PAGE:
College is an exciting time! With fresh faces, new things to see and do, interesting classes, and so much else, it’s easy to get lost in all of the different aspects of college life. Because of all this excitement, it’s easy to lose track of time and end up getting nothing done. With this comprehensive guide to managing your time in college, you can boost your productivity and get the most out of your college experience.
Setting Attainable Goals
In order to move forward in life, you need to have goals. Without goals, you’re little more than a ship stranded at sea without a compass or port to sail to. Eventually, that ship will either starve or capsize. With goals, you’re more like a driver with a destination, and you can choose the path you take to get there.
When setting goals, it’s important to start small and be realistic. Sure, maybe you want to be the king of the world someday, but if that’s your goal, no single thing that you do will seem significant in attaining that goal, and something that outlandish is probably not going to happen anyway. For that reason, it’s important to set attainable goals and break these goals up into smaller pieces.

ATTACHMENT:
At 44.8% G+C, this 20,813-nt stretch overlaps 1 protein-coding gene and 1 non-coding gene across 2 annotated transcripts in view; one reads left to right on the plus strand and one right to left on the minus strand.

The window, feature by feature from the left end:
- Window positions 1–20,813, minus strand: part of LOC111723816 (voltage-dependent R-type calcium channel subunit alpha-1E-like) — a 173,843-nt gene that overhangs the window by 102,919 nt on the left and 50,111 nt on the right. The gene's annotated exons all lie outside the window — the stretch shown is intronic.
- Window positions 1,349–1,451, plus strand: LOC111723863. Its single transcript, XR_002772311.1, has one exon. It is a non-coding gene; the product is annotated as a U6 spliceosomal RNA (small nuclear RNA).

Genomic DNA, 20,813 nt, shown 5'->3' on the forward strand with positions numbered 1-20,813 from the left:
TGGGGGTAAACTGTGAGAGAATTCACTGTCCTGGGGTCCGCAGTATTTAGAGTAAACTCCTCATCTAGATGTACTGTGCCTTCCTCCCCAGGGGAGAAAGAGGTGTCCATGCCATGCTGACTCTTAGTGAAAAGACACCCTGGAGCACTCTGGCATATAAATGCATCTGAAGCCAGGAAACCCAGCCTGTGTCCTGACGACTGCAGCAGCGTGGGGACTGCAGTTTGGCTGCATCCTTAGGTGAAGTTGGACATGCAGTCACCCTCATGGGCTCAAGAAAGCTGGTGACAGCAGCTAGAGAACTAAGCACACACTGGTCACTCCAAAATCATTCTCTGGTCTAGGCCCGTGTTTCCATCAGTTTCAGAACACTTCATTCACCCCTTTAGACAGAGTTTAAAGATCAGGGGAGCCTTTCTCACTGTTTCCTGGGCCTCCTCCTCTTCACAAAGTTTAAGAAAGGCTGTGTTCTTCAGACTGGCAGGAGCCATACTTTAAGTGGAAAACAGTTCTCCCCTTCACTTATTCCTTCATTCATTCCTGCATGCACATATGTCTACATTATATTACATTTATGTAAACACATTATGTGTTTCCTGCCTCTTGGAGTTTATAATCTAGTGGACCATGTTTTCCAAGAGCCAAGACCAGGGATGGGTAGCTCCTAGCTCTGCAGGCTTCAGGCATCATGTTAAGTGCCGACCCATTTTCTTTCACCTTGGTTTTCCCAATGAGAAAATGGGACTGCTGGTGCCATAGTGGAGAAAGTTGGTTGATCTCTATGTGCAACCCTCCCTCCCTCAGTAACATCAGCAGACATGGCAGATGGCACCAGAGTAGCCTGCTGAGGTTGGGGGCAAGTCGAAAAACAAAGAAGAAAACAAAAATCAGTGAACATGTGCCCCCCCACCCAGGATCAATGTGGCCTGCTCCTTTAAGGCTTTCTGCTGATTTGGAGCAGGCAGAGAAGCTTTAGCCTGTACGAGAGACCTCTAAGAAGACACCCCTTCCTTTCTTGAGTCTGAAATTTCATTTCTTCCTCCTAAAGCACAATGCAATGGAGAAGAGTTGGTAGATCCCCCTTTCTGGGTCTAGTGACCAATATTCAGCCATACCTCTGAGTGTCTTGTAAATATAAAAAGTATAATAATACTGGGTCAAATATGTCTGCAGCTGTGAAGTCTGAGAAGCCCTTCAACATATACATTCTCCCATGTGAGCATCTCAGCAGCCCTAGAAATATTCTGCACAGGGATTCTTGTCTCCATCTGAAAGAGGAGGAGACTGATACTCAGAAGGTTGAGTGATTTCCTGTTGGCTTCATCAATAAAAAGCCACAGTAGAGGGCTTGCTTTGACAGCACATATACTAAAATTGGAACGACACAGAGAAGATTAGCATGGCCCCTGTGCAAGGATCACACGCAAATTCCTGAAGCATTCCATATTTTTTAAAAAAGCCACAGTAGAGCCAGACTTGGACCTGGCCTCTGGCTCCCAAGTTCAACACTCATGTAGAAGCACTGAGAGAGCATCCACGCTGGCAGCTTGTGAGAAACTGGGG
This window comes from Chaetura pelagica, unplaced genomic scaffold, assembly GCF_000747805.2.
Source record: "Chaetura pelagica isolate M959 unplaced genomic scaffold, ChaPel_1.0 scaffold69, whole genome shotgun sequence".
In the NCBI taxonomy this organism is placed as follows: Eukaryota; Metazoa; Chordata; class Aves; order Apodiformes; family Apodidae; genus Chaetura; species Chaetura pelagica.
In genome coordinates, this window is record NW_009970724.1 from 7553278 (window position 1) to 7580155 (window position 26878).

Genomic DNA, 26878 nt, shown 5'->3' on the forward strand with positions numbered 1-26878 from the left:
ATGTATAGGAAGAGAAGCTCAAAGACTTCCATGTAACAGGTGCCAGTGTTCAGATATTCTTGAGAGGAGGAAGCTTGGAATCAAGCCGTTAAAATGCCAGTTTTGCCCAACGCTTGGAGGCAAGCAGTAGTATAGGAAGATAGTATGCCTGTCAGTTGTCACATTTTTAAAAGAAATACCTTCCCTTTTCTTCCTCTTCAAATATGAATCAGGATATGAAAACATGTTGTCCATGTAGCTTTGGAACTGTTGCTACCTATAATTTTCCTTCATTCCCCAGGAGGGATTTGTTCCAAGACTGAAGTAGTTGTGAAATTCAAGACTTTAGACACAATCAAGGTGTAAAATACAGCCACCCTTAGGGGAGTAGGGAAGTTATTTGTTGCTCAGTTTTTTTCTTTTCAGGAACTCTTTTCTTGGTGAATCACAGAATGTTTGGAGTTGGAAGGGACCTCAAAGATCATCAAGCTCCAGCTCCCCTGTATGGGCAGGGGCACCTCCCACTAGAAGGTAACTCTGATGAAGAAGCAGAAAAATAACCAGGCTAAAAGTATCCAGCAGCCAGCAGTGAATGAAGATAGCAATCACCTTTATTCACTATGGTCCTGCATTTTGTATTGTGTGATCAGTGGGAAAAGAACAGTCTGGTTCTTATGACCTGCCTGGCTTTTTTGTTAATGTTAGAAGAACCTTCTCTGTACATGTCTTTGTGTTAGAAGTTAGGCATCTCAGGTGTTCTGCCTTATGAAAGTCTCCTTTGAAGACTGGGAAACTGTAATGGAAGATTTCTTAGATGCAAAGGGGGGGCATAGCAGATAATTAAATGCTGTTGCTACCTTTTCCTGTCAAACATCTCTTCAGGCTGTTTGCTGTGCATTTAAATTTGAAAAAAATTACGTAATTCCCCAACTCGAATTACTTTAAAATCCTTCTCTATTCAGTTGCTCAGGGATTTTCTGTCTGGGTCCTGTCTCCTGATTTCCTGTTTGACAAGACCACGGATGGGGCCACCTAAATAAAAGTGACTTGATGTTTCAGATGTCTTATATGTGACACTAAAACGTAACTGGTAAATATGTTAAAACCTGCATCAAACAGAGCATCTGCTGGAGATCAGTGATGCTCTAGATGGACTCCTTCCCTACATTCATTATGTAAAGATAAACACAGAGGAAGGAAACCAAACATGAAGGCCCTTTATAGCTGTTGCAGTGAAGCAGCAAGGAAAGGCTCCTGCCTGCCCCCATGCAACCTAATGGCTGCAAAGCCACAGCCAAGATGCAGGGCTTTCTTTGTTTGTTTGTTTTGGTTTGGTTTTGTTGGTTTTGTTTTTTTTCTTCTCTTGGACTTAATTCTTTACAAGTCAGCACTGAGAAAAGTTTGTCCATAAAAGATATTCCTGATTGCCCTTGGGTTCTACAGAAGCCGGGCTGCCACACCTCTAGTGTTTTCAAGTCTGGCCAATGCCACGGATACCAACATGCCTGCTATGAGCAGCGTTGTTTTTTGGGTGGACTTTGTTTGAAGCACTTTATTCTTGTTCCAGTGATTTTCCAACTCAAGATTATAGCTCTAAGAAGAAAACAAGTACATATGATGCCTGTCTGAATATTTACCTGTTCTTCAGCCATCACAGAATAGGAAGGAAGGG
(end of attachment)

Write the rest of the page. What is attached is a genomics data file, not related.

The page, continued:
Say, for example, that you want to end up on the dean’s list at the end of the coming semester. Great, but how are you going to get there? First off, you should determine what grade you’ll need in each class to get there, then set a goal to earn or exceed that grade.
After figuring that out, figure out what grade you need for each test and assignment and make a goal to meet those standards. From there, you can formulate a plan to get a good grade on each assignment and test by allocating your time in a way that boosts productivity and takes you towards your goals
Budgeting Your Time
You have a finite amount of time on earth, and each second wasted is gone forever. For this reason, it’s vital to make the most out of your time. As you go through life, you’ll find that there are fewer and fewer second chances and do-overs, and that’s often true of your time in college. With these tips to manage time for students, you can optimize your efficiency and see the best results. Here are some examples of major time-consuming activities and how you can approach them.
Clubs and Activities
Clubs and activities can help you boost your resume, make friends, learn valuable information, and broaden your horizons. Clubs are great, but don’t overdo it! You have to leave adequate time for sleep, study, and all of life’s everyday routines.